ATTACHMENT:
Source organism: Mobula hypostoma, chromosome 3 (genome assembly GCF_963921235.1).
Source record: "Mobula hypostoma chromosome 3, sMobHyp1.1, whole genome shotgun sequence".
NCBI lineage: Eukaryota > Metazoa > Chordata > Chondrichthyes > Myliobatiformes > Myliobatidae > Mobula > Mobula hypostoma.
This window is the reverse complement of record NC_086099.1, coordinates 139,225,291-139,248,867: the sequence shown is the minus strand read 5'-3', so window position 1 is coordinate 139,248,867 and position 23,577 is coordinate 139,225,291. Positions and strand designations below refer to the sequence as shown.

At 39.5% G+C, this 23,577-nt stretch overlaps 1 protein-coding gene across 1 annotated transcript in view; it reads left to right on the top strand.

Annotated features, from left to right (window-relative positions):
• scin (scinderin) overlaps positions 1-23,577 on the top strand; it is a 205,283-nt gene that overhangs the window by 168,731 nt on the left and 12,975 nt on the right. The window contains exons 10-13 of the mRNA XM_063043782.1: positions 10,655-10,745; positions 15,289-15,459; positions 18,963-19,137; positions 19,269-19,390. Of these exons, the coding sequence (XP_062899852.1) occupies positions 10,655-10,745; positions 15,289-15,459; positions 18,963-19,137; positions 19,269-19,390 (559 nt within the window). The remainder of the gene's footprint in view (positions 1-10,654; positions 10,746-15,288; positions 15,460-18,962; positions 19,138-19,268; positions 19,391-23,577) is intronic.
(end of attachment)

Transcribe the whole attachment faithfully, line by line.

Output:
Source organism: Mobula hypostoma, chromosome 3 (genome assembly GCF_963921235.1).
Source record: "Mobula hypostoma chromosome 3, sMobHyp1.1, whole genome shotgun sequence".
NCBI lineage: Eukaryota > Metazoa > Chordata > Chondrichthyes > Myliobatiformes > Myliobatidae > Mobula > Mobula hypostoma.
This window is the reverse complement of record NC_086099.1, coordinates 139,225,291-139,248,867: the sequence shown is the minus strand read 5'-3', so window position 1 is coordinate 139,248,867 and position 23,577 is coordinate 139,225,291. Positions and strand designations below refer to the sequence as shown.

At 39.5% G+C, this 23,577-nt stretch overlaps 1 protein-coding gene across 1 annotated transcript in view; it reads left to right on the top strand.

Annotated features, from left to right (window-relative positions):
• scin (scinderin) overlaps positions 1-23,577 on the top strand; it is a 205,283-nt gene that overhangs the window by 168,731 nt on the left and 12,975 nt on the right. The window contains exons 10-13 of the mRNA XM_063043782.1: positions 10,655-10,745; positions 15,289-15,459; positions 18,963-19,137; positions 19,269-19,390. Of these exons, the coding sequence (XP_062899852.1) occupies positions 10,655-10,745; positions 15,289-15,459; positions 18,963-19,137; positions 19,269-19,390 (559 nt within the window). The remainder of the gene's footprint in view (positions 1-10,654; positions 10,746-15,288; positions 15,460-18,962; positions 19,138-19,268; positions 19,391-23,577) is intronic.